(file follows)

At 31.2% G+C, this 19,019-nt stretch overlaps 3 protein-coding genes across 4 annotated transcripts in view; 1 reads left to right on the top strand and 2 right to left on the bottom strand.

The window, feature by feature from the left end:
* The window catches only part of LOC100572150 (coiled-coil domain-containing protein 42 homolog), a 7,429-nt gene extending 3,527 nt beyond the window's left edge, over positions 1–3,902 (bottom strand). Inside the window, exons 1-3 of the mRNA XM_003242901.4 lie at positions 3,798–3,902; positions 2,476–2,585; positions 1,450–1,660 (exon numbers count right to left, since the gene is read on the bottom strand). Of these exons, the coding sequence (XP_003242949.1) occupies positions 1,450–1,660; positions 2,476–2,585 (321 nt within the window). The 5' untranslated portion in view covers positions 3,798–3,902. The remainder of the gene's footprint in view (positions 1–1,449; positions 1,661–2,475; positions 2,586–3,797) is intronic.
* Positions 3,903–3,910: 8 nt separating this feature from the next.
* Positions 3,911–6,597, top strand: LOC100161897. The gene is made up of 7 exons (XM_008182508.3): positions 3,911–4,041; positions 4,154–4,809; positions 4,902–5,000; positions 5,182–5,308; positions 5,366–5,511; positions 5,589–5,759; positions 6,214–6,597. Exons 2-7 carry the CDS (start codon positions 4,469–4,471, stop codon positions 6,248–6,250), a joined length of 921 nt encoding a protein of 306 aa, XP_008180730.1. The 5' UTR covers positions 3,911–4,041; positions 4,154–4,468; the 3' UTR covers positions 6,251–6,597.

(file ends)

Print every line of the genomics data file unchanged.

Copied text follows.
At 31.2% G+C, this 19,019-nt stretch overlaps 3 protein-coding genes across 4 annotated transcripts in view; 1 reads left to right on the top strand and 2 right to left on the bottom strand.

The window, feature by feature from the left end:
* The window catches only part of LOC100572150 (coiled-coil domain-containing protein 42 homolog), a 7,429-nt gene extending 3,527 nt beyond the window's left edge, over positions 1–3,902 (bottom strand). Inside the window, exons 1-3 of the mRNA XM_003242901.4 lie at positions 3,798–3,902; positions 2,476–2,585; positions 1,450–1,660 (exon numbers count right to left, since the gene is read on the bottom strand). Of these exons, the coding sequence (XP_003242949.1) occupies positions 1,450–1,660; positions 2,476–2,585 (321 nt within the window). The 5' untranslated portion in view covers positions 3,798–3,902. The remainder of the gene's footprint in view (positions 1–1,449; positions 1,661–2,475; positions 2,586–3,797) is intronic.
* Positions 3,903–3,910: 8 nt separating this feature from the next.
* Positions 3,911–6,597, top strand: LOC100161897. The gene is made up of 7 exons (XM_008182508.3): positions 3,911–4,041; positions 4,154–4,809; positions 4,902–5,000; positions 5,182–5,308; positions 5,366–5,511; positions 5,589–5,759; positions 6,214–6,597. Exons 2-7 carry the CDS (start codon positions 4,469–4,471, stop codon positions 6,248–6,250), a joined length of 921 nt encoding a protein of 306 aa, XP_008180730.1. The 5' UTR covers positions 3,911–4,041; positions 4,154–4,468; the 3' UTR covers positions 6,251–6,597.